Spray Painting

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A Basic Guide to Spraypainting:

special thanks to oinks_308/Pig and Streetneat for the information listed below

Any auto type outlet should sell paint, thinners and undercoat as well as the Automotive Paint outlets.

What you will need:
4 litres of Acrylic Primer undercoat
4 litres of Flat Black(or choice of colour)
a 20litre drum of thinners, you won’t need all the thinners for the paint but you will use it for cleaning the gun after use etc.
You will probably use around 10 rolls of 1/2inch masking tape to back tape and tape everything up.

Grab a few Paper masks to stop you inhaling the dust from the acrylic paint, the ones with two yellow rubber bands on, not those useless ones with a single thin strand of elastic.
It may pay to grab a litre tin of wax and grease remover so you can wipe it over with a clean cloth and wipe off with a dry clean cloth to remove any traces of wax, grease from finger prints, hand prints etc, you would be surprised how well a hand print will show up in the finished paint if someone especially has been eating chicken before helping you rub down.

mixing paint:
Normal rule of thumb is to mix 1/3rd paint then 2/3rd's thinners to get a mix that doesn’t spray on to dry nor too thin and runny, don’t fill the pot all the way to the top otherwise when you tilt the gun the paint will dribble out and onto your paintwork.
If you stick with Acrylic paints any mistakes are very easily rubbed out with water and the use of a small rubbing block.

sand paper:
Any auto outlet sell good 1/2 Sheet Sanding blocks, they’re normally a reddish orange in colour with metal clips on each end and take half a sheet of paper, these help a lot to get the panel sanded flat, remember to use the flat part, never use edges or corners of the block to sand with unless you want ripples and stripes through out the finished paint job. You will need to first rub your car down with 800 wet & dry paper using a hose lightly running water over the all the paint work and whatever else you wish to paint as you are sanding, water prolongs the life of the paper as well as helps to stop it from clogging. When all your paint is a satin finish, that is you have sanded the shine from it, you will then need to wipe down and dry your car off then start back taping your car.
Time and patience is needed for a decent finish here.

masking off:
Firstly using the masking tape (white paper tape) back tape carefully along the insides of your doors and rubbers etc so the paint wont spray into your cars interior, same along the inside edges of your front guards, boot etc, you only want the paint on the outside of your car ok, so carefully apply the tape so paint will not get onto or through any of the door gaps or on the window rubbers, chrome strips, glass etc.

You can use newspapers to back tape, run a piece of tape half along the paper so there’s half showing, then apply the taped piece of paper you have around the insides of your door frames, centre pillars, inside the bonnet and boot then do the same and tape over all your windows by taping firstly around the edges then filling in with layers of newspaper.
Tape up door handles, locks etc if you haven’t removed them or leave them if you have sanded them back so they are the same colour.

spraying technique:
Then when you have mixed your undercoat and thinners (1/3rd undercoat + 2/3rds thinners) stir with a steel ruler or similar to make sure its mixed well, place the top of the gun on the pot, screw the air pressure up to around 60psi depending on your compressor (ideally at least a 10CFM up) or how long your air hose is so when you pull the trigger you have a nice even fan spray of about 15cm's wide.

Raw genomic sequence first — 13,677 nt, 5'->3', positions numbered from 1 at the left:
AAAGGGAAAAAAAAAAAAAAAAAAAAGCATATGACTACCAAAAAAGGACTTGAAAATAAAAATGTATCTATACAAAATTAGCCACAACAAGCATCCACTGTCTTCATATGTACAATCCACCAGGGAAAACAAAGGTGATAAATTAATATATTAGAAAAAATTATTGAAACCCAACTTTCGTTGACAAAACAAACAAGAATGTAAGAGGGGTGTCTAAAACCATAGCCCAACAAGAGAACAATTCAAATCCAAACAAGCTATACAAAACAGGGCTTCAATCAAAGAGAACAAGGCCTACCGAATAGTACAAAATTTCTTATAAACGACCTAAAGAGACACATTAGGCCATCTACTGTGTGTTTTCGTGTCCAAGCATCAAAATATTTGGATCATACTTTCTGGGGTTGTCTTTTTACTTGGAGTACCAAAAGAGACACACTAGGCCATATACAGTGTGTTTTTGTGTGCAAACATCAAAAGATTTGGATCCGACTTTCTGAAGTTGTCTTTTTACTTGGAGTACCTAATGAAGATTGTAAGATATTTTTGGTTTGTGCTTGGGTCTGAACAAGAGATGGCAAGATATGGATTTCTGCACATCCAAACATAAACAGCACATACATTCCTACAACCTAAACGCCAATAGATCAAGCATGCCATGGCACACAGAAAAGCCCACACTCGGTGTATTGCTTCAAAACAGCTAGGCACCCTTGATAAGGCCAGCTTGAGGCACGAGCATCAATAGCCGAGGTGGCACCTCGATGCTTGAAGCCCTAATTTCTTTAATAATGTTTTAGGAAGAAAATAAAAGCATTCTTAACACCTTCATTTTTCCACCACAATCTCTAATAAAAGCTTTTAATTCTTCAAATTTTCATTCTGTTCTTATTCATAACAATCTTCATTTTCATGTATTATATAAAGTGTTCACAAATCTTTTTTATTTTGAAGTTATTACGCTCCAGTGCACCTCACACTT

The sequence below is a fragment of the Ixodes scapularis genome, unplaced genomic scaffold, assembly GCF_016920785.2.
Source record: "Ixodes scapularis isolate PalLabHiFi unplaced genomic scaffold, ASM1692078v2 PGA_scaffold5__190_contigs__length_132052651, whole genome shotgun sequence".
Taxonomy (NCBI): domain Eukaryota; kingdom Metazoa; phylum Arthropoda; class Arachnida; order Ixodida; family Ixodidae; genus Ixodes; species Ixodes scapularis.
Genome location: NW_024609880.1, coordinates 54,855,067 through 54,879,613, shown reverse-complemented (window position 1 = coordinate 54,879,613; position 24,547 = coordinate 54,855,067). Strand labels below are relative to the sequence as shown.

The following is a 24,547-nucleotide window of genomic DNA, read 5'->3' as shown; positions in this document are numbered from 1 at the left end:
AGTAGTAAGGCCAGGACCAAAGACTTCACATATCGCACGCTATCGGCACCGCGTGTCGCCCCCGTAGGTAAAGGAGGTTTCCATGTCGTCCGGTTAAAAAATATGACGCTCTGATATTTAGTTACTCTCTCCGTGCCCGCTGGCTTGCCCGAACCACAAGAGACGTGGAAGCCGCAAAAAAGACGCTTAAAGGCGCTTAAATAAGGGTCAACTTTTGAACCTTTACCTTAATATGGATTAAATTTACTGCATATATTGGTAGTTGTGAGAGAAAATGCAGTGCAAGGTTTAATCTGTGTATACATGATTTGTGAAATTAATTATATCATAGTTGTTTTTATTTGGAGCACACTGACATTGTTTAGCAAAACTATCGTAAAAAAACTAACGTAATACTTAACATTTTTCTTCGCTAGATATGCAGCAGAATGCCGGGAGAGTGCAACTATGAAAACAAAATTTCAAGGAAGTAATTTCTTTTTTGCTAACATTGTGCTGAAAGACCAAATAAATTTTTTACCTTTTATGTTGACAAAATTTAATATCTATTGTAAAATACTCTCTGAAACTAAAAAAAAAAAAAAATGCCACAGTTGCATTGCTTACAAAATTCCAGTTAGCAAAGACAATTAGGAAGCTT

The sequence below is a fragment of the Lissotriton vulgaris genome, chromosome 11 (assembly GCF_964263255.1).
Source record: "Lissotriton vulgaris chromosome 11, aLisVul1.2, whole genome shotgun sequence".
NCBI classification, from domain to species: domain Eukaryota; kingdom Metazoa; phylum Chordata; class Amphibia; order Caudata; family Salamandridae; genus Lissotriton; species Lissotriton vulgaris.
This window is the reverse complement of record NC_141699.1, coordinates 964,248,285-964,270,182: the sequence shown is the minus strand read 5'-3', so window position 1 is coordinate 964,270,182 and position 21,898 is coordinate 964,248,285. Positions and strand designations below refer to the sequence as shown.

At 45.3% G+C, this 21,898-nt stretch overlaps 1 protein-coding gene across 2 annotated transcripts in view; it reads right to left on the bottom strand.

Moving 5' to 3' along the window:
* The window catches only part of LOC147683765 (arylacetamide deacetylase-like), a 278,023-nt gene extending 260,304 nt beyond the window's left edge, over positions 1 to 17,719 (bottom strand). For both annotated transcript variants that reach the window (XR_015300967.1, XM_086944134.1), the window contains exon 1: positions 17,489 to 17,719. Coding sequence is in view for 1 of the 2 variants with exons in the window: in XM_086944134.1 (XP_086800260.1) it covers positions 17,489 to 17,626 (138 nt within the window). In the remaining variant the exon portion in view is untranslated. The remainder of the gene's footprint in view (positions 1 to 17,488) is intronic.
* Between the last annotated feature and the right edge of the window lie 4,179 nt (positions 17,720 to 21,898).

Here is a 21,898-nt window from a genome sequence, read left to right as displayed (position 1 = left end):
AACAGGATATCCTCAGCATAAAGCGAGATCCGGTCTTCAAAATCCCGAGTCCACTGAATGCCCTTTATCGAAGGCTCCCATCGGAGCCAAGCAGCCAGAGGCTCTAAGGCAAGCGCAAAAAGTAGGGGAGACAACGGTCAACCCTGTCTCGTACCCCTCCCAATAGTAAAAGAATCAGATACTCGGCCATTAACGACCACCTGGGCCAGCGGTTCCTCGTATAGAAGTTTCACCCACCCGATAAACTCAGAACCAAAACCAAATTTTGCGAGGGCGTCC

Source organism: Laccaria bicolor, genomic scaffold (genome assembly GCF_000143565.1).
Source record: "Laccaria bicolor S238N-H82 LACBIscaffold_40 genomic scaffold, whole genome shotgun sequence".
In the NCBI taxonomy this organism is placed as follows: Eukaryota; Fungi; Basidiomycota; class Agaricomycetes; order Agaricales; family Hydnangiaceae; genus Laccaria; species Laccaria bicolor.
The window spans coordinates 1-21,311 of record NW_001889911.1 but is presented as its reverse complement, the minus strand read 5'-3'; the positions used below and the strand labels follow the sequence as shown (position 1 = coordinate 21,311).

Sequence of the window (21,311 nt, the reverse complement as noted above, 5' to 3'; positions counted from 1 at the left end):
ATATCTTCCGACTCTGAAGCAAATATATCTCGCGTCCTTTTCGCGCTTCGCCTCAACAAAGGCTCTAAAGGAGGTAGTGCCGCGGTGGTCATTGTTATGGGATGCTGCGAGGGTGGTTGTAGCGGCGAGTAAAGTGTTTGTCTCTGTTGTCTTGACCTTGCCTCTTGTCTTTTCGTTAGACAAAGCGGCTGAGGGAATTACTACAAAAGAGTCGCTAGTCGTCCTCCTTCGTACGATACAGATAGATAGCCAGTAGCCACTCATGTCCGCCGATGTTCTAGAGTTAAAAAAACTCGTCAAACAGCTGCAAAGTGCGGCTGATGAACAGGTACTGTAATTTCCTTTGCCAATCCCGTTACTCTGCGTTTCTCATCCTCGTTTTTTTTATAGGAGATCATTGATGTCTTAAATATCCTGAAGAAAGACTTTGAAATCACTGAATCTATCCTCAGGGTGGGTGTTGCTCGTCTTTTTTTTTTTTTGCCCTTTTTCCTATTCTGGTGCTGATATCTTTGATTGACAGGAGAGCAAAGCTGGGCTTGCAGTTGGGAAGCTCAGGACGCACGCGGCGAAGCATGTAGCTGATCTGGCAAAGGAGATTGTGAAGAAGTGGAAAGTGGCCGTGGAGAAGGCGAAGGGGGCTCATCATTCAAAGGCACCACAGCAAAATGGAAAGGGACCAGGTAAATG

You can test the spraying technique on an old wall or board etc, what you want to do is hold the gun approximately 30cm's away from the panel and to pull the trigger before hitting the panel and letting go once you have passed over the panel. So say for instance, you are spraying the drivers front door, pull the trigger on the front guard and gently sweep to your left over the door onto the front of the back door then stop, then pulling the trigger pass to the right over the front of the back door back over the front door back onto the back of the front guard, stop then pull the trigger over the back of the front guard then to your left over the front door back onto the front of the back door. Repeat this process over and over each time making sure you are overlapping the last spray by half so effectively you are double coating the panel with each pass.


top of 1st spray.______________________________________.top of 1st spray

top of 2nd spray.______________________________________.top of 2nd spray

bottom of 1st spray.___________________________________.bottom of 1st spray

bottom of 2nd spray.___________________________________.bottom of 2nd spray

When the car is completely covered in undercoat and has dried off, spray a light even coat of the flat black over it all as a guide coat, and do not get carried away because the aim here is too sand off only the black off WITHOUT rubbing through to the original paint.
Guide coating is an effective way of rubbing back the paint again using water and again using the ½ sheet sanding block, sanding in nice smooth arm length gentle strokes, criss-crossing ‘X’ style so you are not sanding back and forth sanding grooves into the undercoat, you will see how effectively the trace coat comes off, no need to go any further.
Then, when it has had the trace coat sanded off, pull all the old tape off, wipe down with wax & grease remover, dry off then repeat the back taping and taping paper over everything again.
Fun hey?

This is why painters and panel beaters earn their money, on it goes off it comes, on it goes off it comes, again then again then again lol
Then once it has all been taped up ready for the flat black, wiped over with wax and grease remover, clean rag for on, clean dry soft rag for wiping off, no nylons, t-shirt material is good (without the transfers) wipe it over with a dry tack rag to remove dust and lint etc (available from most paint places). Then mix up the Flat black acrylic paint into the paint pot, 1/3rd black, 2/3rd’s thinners, stir, lock the gun down then get into it.
First I like to go around all the parts where the paint will be light during spraying and coat these parts first, like under the sill panels, front stone tray, rear beaver panel, under the guards etc.

Everywhere you think you will forget to get down and spray during the process.
When getting into painting I prefer to start at the top of the roof starting in the middle on one side and working my way back to the gutters spraying from front to back overlapping each coat as I go, this I was taught pushes the dry dust from the paint down instead of up finishing up with a rock hard dry cement like finish/ stripe in the centre of the roof.
Then once the roof/ rear pillars has been painted, repeat the process and coat the roof again then when finished work your way to the bonnet and again work your way from the middle to the top of the guard , then do the other side, then the boot lid the same way.